In today's Badger Blog, head coach Yvette Healy talks about the broken window theory and fixing the broken windows on the team and in life.
Our staff had a great discussion yesterday about the broken window theory. Actually we've been meeting with our players all week, seeking out problems and issues that have gone unsolved or unnoticed in the program up until this point. They say winning washes over a lot of problems. The only difficulty with that maximum is that nothing is being solved. An unaddressed issue doesn't disappear just because you're not forced to look at it.
One of our student-athletes left her notebook in our office after visiting yesterday. The page was flipped open to the broken window theory. The broken window theory states that in neighborhoods or communities where broken windows go unfixed, there is a higher incidence of crime and littering than in the same community where a similar broken window on a house or building gets repaired. Thus a seemingly insignificant act of fixing and maintaining a broken part has bigger implications on the psyche of the community and the choices others make.
I'm sure the broken window theory was not written to reflect culture in sport, team chemistry or personal discipline, yet our staff couldn't help but to apply this theory to our team. How many times does each of us choose to overlook small problems for the sake of not rocking the boat? How often do we let little broken windows in our lives go unfixed due to lack of time, or the seeming insignificance of the problem? Have we really taken the time to study and understand the implications of our actions, and sometimes more importantly, our inaction?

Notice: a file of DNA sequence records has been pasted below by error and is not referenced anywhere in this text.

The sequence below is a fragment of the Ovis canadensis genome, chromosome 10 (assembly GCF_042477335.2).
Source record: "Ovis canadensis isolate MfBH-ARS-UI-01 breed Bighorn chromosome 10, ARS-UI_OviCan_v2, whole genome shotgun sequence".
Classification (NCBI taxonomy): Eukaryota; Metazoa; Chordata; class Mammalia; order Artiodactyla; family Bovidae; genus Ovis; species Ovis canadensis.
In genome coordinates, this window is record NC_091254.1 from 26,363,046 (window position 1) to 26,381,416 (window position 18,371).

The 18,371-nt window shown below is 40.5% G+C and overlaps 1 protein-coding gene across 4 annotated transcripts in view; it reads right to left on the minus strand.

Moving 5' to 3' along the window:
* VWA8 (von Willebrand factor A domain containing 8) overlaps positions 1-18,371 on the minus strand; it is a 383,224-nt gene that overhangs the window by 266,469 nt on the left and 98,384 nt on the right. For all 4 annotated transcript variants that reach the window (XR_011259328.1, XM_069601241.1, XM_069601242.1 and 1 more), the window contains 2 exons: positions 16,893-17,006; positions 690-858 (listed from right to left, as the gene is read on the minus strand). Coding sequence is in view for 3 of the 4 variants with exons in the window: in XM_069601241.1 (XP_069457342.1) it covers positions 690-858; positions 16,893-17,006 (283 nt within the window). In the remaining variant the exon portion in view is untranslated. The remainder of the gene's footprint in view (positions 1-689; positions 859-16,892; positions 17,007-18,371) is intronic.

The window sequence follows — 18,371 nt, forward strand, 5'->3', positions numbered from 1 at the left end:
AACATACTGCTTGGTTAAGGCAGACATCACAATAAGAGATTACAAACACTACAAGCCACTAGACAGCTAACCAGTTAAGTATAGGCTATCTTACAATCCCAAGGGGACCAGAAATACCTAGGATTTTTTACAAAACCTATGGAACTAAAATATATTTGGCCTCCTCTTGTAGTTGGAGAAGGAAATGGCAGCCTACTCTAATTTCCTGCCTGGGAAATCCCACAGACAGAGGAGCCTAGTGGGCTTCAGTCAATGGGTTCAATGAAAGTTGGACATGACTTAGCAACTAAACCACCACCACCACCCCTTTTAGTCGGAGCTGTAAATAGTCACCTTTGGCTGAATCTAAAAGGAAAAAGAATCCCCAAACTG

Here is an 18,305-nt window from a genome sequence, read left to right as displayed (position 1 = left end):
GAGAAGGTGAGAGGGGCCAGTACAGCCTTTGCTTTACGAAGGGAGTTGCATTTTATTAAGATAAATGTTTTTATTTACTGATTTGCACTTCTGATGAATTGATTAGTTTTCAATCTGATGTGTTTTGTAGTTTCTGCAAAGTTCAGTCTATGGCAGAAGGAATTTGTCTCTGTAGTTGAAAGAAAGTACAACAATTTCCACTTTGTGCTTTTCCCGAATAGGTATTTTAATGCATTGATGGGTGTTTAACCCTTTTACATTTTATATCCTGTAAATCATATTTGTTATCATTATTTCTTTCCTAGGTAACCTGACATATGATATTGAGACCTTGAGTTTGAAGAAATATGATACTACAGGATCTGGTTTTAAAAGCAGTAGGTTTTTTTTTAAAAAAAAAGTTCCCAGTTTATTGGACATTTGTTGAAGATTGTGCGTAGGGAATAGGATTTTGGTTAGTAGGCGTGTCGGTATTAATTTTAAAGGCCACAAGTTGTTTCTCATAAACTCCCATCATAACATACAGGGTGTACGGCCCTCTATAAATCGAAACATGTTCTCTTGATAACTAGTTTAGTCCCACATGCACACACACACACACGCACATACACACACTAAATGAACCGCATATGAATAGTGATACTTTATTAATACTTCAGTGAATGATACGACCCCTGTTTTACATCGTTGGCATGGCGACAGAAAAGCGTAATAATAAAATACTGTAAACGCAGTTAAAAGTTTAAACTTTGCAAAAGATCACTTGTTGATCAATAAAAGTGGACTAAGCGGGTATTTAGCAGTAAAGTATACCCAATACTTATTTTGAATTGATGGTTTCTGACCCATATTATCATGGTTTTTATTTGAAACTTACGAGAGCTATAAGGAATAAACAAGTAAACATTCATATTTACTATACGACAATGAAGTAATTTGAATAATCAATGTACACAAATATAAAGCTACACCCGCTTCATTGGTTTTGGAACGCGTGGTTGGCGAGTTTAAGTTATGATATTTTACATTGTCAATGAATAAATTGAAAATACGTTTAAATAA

The two words that come to mind -- when I think of the broken window theory -- are neglect and vigilance. Those words are on opposite ends of the spectrum. Neglect is most closely associated with what we fail to do, the action that we choose not to take, failing our responsibility to guard and protect. Neglect often comes when we're oblivious to problems or issues, failing to take action where needed. Conversely, vigilance is often associated with an alert and watchful eye, seeking to solve potential problems before they arise.
Our staff has worked hard to create a positive, competitive atmosphere that encourages hard work, passion and effort. Once you've created that environment, it becomes even harder to maintain and protect that culture. Yet how often do the broken windows in our programs and on our teams go unnoticed or unfixed?
From a cultural standpoint, small issues and problems that go unaddressed and unresolved send a message to the community. If we choose not to fix broken windows in our lives and within our team, what does that say about our values and culture? We may be creating an environment that perpetuates laziness, bad attitudes and poor mental approaches, not by our action, but rather our inaction. When we neglect our responsibility as coaches to care for our environment and protect the culture on our team, it makes it easier for those around us to neglect responsibility and fail to take appropriate action.
Hopefully we addressed a few problems and fixed a few broken windows this week, as we prepare for two very difficult series on the road at Minnesota and Nebraska. It's never easy to face Top-20 and Top-30 teams on the road, especially in the middle of the season. Hopefully the team's hard-work, preparation and vigilance pays off during this challenging stretch.
University of Wisconsin Softball